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Compression in the .Net Framework 2.0
Published date: Thursday, February 1, 2007
On: Moer & Éric Moreau's web site

The version 2.0 of the .Net Framework has added built-in compression features namely the DeflateStream class and the GZipStream class. These new features are part of the System.IO.Compression namespace.

The bad news is that none of these two classes is supporting what you are probably looking for: the .Zip format. If it is your only point of interest, you may skip right now to the section titled “Other tools”.

The similarities

Why 2 classes you ask? Simply because each class is using a different algorithm. Both classes have a very similar implementation. They can often be interchanged without much pain.

As you can read from there name, expect both classes to work only with other streams (of up to 4 GB) and not directly with files.

The DeflateStream class

This class is using the patent-free Deflate algorithm (a combination of the LZ77 algorithm and Huffman coding).

The GZipStream class

The algorithm used here is the same as in the DeflateStream class except that cyclic redundancy check (CRC) is included to detect data corruption (which is more reliable). A stream compressed with this algorithm will always be a bit larger because of this overhead.

While many tools like WinZip and WinRar can deal with files created with this algorithm, this class cannot uncompress files of these tools!

The demo application

The demo application created for this article let you compress/uncompress a file you select to/from the algorithm you choose.

Figure 1:The demo application

I will not paste the complete code here so please download the sample application.

Compressing a stream

The compression process is using 3 streams: 1 used as input, 1 for output, and one for compression. Input and output streams can be just about any kind of streams. My demo application is using FileStream.

The first thing you need to do is to open a stream that will be used to read your original file:

' Open the input file as a FileStream object.
stmInFile = New FileStream(pFileName, FileMode.Open)
You also need another stream that will contain your output file which will be compressed:
' Open the output file as a FileStream object.
stmOutFile = New FileStream(pFileName + strExtension, FileMode.Create)
The last stream you need is the one that does the actual job of compression. Normally, this is also a single line of code but because my sample lets you choose your algorithm, it is a bit more complicated:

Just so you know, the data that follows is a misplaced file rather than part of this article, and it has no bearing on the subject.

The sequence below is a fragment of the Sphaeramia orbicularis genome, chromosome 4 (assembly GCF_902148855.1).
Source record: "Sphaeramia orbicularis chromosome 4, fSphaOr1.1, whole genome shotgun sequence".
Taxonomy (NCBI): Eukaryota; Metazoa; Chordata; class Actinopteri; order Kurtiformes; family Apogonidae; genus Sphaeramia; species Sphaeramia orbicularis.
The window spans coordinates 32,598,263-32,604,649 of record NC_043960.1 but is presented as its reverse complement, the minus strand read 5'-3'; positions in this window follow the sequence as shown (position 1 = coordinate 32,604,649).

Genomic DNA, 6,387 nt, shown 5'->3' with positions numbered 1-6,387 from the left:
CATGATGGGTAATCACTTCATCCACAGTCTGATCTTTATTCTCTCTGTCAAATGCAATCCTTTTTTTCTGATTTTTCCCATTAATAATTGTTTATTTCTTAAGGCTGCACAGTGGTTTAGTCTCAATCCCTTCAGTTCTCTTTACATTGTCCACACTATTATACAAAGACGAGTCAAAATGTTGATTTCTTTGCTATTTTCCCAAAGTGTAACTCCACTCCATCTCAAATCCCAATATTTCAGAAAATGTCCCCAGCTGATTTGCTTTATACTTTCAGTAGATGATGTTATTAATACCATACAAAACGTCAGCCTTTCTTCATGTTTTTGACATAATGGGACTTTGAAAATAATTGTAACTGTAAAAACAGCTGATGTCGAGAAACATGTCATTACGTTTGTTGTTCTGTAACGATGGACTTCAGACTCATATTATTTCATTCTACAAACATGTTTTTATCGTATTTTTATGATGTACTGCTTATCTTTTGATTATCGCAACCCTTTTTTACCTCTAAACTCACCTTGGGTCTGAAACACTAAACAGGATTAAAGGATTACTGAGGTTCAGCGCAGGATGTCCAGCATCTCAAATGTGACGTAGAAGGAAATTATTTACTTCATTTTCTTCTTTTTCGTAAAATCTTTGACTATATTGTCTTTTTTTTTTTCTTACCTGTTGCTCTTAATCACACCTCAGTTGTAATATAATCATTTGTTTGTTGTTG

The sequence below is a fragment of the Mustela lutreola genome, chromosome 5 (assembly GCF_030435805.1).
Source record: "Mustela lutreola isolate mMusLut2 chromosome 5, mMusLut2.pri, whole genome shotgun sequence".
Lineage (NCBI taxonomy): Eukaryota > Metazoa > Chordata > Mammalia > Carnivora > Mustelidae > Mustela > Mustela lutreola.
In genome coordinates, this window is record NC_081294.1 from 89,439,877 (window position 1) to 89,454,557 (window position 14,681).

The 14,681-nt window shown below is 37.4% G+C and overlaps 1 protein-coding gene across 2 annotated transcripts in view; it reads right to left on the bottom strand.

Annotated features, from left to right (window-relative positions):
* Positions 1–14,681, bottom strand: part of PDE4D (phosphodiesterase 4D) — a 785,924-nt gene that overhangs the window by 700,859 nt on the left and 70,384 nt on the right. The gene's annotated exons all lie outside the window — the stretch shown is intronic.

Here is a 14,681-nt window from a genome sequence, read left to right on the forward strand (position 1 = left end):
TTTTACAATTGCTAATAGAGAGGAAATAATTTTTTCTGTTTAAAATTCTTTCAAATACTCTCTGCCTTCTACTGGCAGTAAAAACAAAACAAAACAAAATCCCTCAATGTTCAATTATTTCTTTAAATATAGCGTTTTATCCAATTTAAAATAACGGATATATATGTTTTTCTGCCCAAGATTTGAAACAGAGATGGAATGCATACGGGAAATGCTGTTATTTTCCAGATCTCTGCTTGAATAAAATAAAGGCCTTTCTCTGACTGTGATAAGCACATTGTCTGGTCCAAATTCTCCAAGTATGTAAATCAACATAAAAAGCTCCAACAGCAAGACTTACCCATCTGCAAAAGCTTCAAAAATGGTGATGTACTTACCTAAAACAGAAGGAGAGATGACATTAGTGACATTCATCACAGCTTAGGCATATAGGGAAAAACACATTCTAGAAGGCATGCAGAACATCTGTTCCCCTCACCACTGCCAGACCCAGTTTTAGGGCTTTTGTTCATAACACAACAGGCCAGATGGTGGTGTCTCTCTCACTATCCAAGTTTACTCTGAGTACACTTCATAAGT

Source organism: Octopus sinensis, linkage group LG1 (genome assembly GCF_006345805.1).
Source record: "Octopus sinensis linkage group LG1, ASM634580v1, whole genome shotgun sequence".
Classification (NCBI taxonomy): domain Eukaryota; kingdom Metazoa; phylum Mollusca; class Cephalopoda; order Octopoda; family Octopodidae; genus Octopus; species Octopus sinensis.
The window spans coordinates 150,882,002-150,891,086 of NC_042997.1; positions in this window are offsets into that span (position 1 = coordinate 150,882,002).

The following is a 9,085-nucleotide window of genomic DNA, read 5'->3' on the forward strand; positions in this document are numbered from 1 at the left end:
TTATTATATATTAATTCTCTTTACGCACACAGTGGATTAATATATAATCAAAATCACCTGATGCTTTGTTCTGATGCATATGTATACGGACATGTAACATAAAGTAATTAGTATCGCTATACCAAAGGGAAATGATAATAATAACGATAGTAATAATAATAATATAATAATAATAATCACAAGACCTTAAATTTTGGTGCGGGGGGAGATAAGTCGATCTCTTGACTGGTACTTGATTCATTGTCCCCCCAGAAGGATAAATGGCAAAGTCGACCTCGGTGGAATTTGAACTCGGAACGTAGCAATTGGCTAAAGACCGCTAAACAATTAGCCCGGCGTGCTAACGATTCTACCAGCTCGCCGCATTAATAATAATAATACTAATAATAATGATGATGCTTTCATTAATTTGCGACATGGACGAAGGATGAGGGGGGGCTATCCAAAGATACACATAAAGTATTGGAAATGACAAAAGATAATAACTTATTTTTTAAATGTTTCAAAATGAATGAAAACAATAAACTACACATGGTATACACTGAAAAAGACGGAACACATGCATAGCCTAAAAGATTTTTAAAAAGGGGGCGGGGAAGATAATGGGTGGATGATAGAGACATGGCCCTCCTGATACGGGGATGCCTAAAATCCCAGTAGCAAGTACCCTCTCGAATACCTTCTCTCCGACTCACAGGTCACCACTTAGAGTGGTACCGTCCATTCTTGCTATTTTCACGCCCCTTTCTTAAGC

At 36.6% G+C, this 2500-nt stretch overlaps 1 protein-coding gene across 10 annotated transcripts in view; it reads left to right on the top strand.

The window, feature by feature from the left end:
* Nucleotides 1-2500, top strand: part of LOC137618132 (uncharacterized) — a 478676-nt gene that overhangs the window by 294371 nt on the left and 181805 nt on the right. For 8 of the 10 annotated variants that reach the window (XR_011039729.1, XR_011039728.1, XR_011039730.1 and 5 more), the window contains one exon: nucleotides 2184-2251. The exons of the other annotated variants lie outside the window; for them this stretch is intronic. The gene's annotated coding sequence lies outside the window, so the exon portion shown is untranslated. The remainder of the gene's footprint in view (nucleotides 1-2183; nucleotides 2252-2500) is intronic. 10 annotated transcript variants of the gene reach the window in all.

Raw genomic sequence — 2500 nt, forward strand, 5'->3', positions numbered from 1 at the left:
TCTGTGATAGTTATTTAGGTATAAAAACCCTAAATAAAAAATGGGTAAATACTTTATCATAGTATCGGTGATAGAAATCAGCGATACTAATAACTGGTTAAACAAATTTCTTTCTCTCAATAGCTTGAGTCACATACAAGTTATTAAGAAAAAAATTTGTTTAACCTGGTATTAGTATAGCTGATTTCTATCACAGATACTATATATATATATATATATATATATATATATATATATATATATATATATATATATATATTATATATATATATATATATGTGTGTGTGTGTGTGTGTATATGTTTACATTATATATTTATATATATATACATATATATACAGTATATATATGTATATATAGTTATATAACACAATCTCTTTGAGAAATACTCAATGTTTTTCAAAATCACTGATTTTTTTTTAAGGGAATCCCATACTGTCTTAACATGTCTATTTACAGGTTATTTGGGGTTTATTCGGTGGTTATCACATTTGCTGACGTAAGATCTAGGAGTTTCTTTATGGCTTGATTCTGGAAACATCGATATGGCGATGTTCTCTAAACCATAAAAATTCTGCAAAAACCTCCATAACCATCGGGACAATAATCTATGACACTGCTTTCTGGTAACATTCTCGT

' Create a new stream for the compressed data.
Dim stmCompressed As Stream
If pAlgorithm = enuAlgorithm.Deflate Then
    stmCompressed = New DeflateStream(stmOutFile, CompressionMode.Compress)
Else
    stmCompressed = New GZipStream(stmOutFile, CompressionMode.Compress)
End If
You need to tell constructor of this stream where to write the result of the operation and the mode which is set to Compress here.

Once your 3 streams are open, you need to loop through the input stream and write to the output stream through the compression stream:

Dim arrBuffer(4095) As Byte
Do
    'Read a chunk of the input file
    intReadBytes = stmInFile.Read(arrBuffer, 0, arrBuffer.Length)
    'Detect the end of file
    If intReadBytes = 0 Then Exit Do
    'Write the compressed chunk
    stmCompressed.Write(arrBuffer, 0, intReadBytes)
Loop
That’s all you need to compress a stream.

You may find shorter version of it but be aware that shorter version will have serious problems with large file. This version will be able to process file up to 4 GB (the limitation of this class).

Uncompressing a stream

The decompression process is also using 3 streams.

The first 2 streams (FileStream in my sample) are declared exactly the same way as for the compression process. The input stream contains the compressed stream.

The stream that does the actual process of decompression is declared like this:

' Create a new stream for the uncompressed data.
Dim stmCompressed As Stream
If pAlgorithm = enuAlgorithm.Deflate Then
    stmCompressed = New DeflateStream(stmInFile, CompressionMode.Decompress)
Else
    stmCompressed = New GZipStream(stmInFile, CompressionMode.Decompress)
End If
Because we are decompressing a stream, we pass the input stream in the constructor (we decompress from the input stream).

You are now ready to loop through the input to decompress the stream and write into the output stream:

Dim arrBuffer(4095) As Byte
Do
    'Read a chunk of the input file
    intReadBytes = stmCompressed.Read(arrBuffer, 0, arrBuffer.Length)
    'Detect the end of file
    If intReadBytes = 0 Then Exit Do
    'Write the compressed chunk
    stmOutFile.Write(arrBuffer, 0, intReadBytes)
Loop
The resulting stream will be identical to your original you provided first.

Other tools

If you need to handle real Zip files, you are probably very disappointed that the classes explained here are not suitable.

There are many solutions out there. I will link you to 2 libraries.

The first one is a commercial product called Xceed Zip for .Net from a company of my geographical area.

The second library is available for free. It is called SharpZipLib.

Conclusion

These classes are well suited for your internal use when you are already handling streams and you want to limit the size of them because you stored them on limited size storage or because you send them over slow/overcharged network.

I hope you appreciated the topic and see you next month.


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